In a recent interview with Eric Enge of Stone Temple, Cutts encouraged marketers to “raise the quality threshold of content,” especially when it comes to accepting blog posts from guests. To be clear, originality and quality are definitely intertwined in the eyes of Google. The search ranking guidelines include a look toward expertise and authority, and you certainly aren’t giving the impression that you know what you’re talking about, or are willing to do the legwork on research, if you’re just regurgitating basics. Writing something that’s already been covered by your competitors won’t do you much good unless you add value to the topic. Taking your competitors content and making just a few minor tweaks could even do you some harm.
Does continual effort to differentiate in search of quality mean you should exclusively focus on newsjacking, or pick a very narrow focus and stick with it permanently? No, but it adds weight to the concept that content reflects your company’s voice. Your CEO should put significant energy into building a company that adds value to your market, and your content should do the same thing.
Quality means delving deeper into topics that fit your company’s focus, and that doesn’t necessarily require choosing a narrow vertical. You can keep your focus broad, but delve deeper into mapping your content toward buyer personas. You can develop a trademark irreverent tone that’s not currently being used by anyone in your market. However you choose to present your content, the most important thing to remember is that it must provide some value. Seek out other articles on your company’s subject and determine the ground that has already been covered. You may want to summarize those points, but the real meat of your work should be wholly your own. Dig more deeply, provide a new angle, make unusual comparisons, and offer your own voice, your own knowledge, and your own interpretation. How you share your quality content is up to you, but it must be something different enough to provide value in a way that no one else is.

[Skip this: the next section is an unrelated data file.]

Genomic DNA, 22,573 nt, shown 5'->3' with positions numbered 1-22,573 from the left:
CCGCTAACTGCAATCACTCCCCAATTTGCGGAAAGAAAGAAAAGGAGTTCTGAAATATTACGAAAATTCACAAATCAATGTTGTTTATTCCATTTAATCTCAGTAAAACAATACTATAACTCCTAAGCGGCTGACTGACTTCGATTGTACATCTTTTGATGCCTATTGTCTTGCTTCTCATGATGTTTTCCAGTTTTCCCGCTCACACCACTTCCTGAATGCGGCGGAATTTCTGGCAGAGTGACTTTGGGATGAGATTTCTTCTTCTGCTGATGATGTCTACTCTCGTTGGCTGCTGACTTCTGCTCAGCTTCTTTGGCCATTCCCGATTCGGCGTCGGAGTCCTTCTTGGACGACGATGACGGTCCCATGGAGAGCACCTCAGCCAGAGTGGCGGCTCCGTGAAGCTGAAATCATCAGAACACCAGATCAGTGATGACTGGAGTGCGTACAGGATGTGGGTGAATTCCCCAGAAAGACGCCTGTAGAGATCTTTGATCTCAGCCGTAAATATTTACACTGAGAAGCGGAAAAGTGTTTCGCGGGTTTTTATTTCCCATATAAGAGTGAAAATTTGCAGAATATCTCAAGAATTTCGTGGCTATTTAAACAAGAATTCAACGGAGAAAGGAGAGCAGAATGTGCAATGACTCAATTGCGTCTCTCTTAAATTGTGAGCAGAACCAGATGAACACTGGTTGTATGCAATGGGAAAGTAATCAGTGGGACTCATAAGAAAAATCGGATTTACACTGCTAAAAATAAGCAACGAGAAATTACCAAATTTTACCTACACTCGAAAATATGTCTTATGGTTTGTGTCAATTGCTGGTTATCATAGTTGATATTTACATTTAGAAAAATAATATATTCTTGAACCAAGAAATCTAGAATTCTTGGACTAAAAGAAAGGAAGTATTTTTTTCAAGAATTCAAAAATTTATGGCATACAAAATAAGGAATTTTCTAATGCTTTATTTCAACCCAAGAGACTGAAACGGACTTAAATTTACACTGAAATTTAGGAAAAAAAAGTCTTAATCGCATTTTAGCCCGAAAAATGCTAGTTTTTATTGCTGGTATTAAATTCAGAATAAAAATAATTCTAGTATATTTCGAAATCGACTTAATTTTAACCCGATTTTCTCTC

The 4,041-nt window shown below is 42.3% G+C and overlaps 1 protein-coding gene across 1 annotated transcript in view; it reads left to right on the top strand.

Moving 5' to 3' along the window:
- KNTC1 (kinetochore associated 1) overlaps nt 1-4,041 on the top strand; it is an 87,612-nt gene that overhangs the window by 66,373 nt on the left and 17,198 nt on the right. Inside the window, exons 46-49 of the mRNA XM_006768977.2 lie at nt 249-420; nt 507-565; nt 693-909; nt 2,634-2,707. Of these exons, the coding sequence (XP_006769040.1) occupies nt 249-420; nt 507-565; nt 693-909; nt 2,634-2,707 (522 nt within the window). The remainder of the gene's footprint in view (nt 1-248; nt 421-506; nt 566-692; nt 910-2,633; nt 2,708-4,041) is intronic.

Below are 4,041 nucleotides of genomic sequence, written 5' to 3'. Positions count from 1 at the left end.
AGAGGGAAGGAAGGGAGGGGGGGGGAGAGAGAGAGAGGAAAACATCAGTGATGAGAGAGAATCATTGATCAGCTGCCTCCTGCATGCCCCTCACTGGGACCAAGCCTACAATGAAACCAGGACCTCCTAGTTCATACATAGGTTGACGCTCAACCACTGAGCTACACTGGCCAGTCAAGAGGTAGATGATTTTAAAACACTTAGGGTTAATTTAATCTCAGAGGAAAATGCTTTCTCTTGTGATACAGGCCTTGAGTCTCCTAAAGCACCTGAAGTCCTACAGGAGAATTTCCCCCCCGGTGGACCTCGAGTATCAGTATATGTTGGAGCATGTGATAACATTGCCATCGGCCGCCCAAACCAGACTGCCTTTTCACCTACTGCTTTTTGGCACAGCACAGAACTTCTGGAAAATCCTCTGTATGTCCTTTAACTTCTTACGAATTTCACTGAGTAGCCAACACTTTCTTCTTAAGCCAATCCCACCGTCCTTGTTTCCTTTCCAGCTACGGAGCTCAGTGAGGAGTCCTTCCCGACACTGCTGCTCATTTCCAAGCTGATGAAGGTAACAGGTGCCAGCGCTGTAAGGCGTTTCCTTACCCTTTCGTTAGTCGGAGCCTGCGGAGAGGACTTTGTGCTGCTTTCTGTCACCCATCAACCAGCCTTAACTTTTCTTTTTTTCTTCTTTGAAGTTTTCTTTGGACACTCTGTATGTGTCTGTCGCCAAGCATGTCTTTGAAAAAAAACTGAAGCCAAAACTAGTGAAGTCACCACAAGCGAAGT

These are all practices explicitly forbidden by Google, but they’re not the only ways to suffer poor SEO. In the words of Enge, “just because Google doesn’t currently enforce something, doesn’t mean they condone it.” Will your search rankings suffer if you’re occasionally using long tail keywords in a slightly unnatural way? Perhaps, and if they don’t, they could suffer in the future.
However, I couldn’t help but get stuck on one component of their quality guidelines, which recommend you ask yourself “would you do this if search engines didn’t exist?”
Would content marketing in the digital space even exist without search engines? While some search experts have theorized that the internet could become so saturated with content one day that solutions like Google, Bing, and Yahoo are rendered useless, that day’s pretty far into the future -- if it ever comes. In the meantime, we’ll stick to the best practice of writing content for our buyer personas, creating helpful content that gets resurfaced and referenced time and time again, and optimizing for user experience.
Are These Quality Guidelines Enough?
Do Google’s quality guidelines contain all the knowledge you need to stay out of hot water, and create content people love? Probably not, but that’s okay. In fact, it's probably by design -- because the intent is clear: Google doesn’t hate content creators or SEO, they just probably won’t reward anyone who isn’t willing to put the legwork into building an authoritative website over time. There are no shortcuts.